- Some denominations and other church traditions focused one service on equipping the believers, and another one on reaching the lost. Thus the Sunday evening service became distinctively different than the Sunday morning service.
- As a reminder, some church traditions have little to no familiarity with Sunday evening services; their leaders often wonder why there is so much discussion about the issue outside their traditions.
Possible Reasons for the Decline in Sunday Evening Services
While the history of this service is largely unverifiable, the decline in its attendance, and the reduction in the number of churches offering are clearly evident. Let’s look at six possible reasons for its decline or demise.
- The advent of Sunday evening services in many churches was a cultural adaptation for its time. Its decline or demise is thus a cultural response.
- The disappearance of blue laws (mandatory Sunday closings) allowed many alternatives to Sunday evening worship, and many church members chose those options.
- There has been an increasing emphasis on family time. Families with children at home particularly viewed one worship service on Sundays to be sufficient for them.
- Many pastors simply do not have the desire, energy, or commitment to prepare a second and different sermon. Their lack of emphasis was thus reflected in the congregation’s lack of interest.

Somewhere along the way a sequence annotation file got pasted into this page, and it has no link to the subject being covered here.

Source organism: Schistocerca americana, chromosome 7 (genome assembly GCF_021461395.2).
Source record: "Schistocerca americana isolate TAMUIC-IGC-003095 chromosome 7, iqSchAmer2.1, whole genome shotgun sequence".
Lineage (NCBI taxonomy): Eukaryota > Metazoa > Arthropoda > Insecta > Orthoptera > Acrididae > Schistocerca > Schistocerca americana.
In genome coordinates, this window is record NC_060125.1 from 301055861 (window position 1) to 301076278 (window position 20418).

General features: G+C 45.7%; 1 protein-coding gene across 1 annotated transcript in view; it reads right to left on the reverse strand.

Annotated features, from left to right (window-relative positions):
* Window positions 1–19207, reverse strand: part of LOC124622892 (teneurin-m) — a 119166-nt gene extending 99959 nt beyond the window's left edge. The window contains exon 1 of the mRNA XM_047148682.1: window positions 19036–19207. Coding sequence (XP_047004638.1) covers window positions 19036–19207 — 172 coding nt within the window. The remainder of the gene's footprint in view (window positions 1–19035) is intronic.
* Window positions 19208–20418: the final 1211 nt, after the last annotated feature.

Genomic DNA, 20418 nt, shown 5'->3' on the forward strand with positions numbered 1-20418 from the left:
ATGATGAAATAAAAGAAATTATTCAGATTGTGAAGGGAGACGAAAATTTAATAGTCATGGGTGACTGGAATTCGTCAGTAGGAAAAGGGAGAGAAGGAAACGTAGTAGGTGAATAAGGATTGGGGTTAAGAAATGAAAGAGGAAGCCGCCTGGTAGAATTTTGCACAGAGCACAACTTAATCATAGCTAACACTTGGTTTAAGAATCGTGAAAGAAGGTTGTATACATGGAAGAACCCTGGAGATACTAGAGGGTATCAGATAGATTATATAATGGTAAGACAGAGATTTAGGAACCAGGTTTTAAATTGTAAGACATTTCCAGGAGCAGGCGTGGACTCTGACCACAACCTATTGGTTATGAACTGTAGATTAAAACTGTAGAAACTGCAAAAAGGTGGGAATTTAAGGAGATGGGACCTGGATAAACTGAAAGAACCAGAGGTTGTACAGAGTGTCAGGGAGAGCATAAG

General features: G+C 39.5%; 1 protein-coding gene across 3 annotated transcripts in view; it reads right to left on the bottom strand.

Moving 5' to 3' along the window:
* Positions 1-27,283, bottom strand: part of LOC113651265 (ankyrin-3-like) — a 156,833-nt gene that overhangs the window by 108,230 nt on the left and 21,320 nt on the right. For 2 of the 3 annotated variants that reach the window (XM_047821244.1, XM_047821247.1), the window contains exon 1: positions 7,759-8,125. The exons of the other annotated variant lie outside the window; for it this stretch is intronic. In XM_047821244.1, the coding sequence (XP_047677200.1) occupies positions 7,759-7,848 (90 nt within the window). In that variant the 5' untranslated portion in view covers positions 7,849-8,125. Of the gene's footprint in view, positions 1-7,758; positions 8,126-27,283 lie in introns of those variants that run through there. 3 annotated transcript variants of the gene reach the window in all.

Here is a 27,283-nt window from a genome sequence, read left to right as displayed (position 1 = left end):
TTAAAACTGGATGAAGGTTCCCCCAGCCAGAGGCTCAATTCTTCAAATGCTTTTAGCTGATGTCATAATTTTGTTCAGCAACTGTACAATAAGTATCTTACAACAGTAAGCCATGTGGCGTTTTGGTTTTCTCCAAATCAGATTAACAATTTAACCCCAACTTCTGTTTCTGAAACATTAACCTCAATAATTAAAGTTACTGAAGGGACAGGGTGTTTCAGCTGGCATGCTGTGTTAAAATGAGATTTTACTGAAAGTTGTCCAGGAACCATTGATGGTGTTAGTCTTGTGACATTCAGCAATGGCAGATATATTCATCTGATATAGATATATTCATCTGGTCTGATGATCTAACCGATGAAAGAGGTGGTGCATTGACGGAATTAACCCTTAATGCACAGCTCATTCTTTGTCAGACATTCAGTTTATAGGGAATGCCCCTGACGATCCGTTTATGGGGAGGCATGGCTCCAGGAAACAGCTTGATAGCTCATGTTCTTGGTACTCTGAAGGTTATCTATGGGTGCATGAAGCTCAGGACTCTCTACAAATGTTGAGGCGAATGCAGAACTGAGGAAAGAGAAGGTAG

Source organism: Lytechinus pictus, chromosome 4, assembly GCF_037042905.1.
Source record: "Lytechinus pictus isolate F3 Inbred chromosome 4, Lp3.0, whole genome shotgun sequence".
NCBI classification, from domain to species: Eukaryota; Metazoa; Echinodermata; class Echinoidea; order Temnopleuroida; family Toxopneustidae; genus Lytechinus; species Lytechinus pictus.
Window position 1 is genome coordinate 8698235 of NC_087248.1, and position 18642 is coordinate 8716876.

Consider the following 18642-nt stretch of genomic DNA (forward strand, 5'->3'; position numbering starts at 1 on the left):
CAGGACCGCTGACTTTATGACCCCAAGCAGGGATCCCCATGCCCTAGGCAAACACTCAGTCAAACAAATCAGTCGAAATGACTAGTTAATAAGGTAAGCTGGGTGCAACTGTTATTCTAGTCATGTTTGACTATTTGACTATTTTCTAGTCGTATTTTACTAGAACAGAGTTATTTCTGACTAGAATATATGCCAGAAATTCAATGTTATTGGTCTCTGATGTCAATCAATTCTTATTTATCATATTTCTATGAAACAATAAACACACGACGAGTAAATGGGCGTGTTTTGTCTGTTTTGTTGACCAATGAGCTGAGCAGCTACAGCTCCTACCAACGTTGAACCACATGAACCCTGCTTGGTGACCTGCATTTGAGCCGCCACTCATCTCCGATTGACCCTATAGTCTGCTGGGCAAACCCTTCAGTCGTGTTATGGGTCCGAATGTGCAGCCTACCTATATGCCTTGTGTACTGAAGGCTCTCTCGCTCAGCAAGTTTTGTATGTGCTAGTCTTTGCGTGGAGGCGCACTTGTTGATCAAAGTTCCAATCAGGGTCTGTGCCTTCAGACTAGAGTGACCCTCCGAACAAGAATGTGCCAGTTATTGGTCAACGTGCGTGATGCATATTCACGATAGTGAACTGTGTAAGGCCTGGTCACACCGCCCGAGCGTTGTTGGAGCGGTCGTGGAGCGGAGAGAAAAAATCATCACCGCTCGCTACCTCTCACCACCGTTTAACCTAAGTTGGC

- When many churches began offering services on alternative days, such as Fridays or Saturdays, there was neither the desire nor the resources to keep Sunday evening services going.
- A number of churches, particularly new church starts, are in leased facilities. They do not have the option of returning on Sunday evenings.
Trying to Be Objective
In my previous post on changes in church worship services, I stated my desire to be the objective researcher and not inject my own opinions on the issue. That remains my goal in this article as well. But the previous article engendered many comments and not a little emotion. I see that possibility in this endeavor as well.
I do want to hear from you. I continue to be impressed with the acumen and the insightfulness of the readers of this blog. It will be a joy to hear your comments and opinions on Sunday evening services.
Does your church have a Sunday evening service? If you do, is it thriving? Surviving? Struggling?